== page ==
NASA and Obama's budget: the politics and ideals of human space exploration
Negative reaction to the president's initial plan for NASA has forced him to backpedal a bit and offer a schedule for human spaceflights to Mars and an asteroid. He now needs to work more closely with Congress to set long-term, deep-space missions.
Too many Americans and lawmakers reacted negatively to the initial White House plan for the National Aeronautics and Space Administration. They still see human exploration to specific destinations in space as a compelling frontier – not just for the nation but humanity, too. They weren’t ready to live only vague promises of deep-space missions, as Mr. Obama made. Nor do they want the space agency more focused on earthly tasks such as climate-change monitoring, as Obama would prefer, over scientific discovery in outer space.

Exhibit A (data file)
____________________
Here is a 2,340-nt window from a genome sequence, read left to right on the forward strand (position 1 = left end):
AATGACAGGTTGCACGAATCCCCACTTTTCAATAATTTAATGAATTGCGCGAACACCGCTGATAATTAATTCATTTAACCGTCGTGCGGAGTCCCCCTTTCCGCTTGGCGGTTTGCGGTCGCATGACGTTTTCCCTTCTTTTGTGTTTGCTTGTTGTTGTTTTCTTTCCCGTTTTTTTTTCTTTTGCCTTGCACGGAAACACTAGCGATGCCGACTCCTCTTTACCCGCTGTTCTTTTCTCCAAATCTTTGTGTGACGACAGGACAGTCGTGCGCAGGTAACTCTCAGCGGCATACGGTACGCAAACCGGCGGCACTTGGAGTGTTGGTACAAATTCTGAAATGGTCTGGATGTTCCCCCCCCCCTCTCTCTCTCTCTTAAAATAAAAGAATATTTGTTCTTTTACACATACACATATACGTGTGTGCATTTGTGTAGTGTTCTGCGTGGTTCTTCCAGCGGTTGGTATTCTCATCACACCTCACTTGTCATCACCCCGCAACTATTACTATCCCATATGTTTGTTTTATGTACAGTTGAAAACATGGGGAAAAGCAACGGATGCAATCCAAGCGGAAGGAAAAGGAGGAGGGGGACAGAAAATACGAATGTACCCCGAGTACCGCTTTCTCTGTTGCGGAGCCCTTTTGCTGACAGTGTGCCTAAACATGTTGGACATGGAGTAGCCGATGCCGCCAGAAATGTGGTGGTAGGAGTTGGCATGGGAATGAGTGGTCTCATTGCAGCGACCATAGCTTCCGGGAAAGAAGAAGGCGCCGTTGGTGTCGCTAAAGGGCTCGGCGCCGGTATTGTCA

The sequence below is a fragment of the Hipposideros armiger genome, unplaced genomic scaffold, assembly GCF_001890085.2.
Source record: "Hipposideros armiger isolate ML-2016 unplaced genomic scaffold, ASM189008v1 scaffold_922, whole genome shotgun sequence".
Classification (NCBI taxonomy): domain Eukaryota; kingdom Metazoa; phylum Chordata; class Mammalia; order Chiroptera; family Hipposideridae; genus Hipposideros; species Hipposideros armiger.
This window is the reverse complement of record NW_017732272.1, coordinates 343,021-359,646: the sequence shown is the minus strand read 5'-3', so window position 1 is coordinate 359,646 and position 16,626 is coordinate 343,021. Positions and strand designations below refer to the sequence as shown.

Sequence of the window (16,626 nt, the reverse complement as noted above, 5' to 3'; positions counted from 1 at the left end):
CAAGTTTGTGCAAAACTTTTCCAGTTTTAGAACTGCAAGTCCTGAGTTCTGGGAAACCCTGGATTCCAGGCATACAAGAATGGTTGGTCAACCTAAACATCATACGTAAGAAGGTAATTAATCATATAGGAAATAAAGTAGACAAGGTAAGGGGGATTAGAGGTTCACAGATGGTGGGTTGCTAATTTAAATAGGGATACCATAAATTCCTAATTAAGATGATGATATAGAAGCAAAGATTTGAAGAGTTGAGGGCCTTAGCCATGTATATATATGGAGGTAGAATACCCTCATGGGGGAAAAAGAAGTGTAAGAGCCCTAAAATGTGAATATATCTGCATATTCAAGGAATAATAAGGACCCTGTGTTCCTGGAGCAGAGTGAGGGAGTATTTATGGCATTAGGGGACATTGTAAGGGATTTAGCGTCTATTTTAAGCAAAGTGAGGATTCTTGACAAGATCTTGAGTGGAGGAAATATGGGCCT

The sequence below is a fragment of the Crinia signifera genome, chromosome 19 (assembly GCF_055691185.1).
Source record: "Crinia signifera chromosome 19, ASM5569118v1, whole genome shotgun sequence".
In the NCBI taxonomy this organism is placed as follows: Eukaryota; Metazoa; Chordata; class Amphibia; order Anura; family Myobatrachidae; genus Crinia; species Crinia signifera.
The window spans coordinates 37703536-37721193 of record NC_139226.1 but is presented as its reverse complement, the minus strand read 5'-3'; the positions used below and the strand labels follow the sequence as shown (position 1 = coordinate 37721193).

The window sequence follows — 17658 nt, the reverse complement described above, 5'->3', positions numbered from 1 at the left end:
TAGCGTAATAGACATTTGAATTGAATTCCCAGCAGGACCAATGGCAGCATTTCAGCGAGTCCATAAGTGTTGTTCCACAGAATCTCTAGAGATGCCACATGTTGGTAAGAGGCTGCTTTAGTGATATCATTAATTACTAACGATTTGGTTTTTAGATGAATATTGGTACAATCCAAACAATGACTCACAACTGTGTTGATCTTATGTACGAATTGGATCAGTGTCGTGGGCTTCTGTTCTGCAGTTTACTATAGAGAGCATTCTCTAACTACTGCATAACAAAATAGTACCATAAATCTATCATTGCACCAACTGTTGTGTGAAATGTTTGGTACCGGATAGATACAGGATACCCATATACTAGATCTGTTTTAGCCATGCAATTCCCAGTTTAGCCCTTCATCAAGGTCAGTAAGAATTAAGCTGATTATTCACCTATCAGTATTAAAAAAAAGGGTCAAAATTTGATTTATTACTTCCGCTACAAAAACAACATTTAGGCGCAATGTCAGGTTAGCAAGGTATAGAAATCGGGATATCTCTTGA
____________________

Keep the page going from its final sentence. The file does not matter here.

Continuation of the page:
The public reaction pushed the president on Thursday to set a timetable for the first Mars trip – by the mid-2030s – as well as a schedule to land on an asteroid (near 2025). He also had to set 2015 for starting construction of a heavy-lift launcher based on new innovative technology.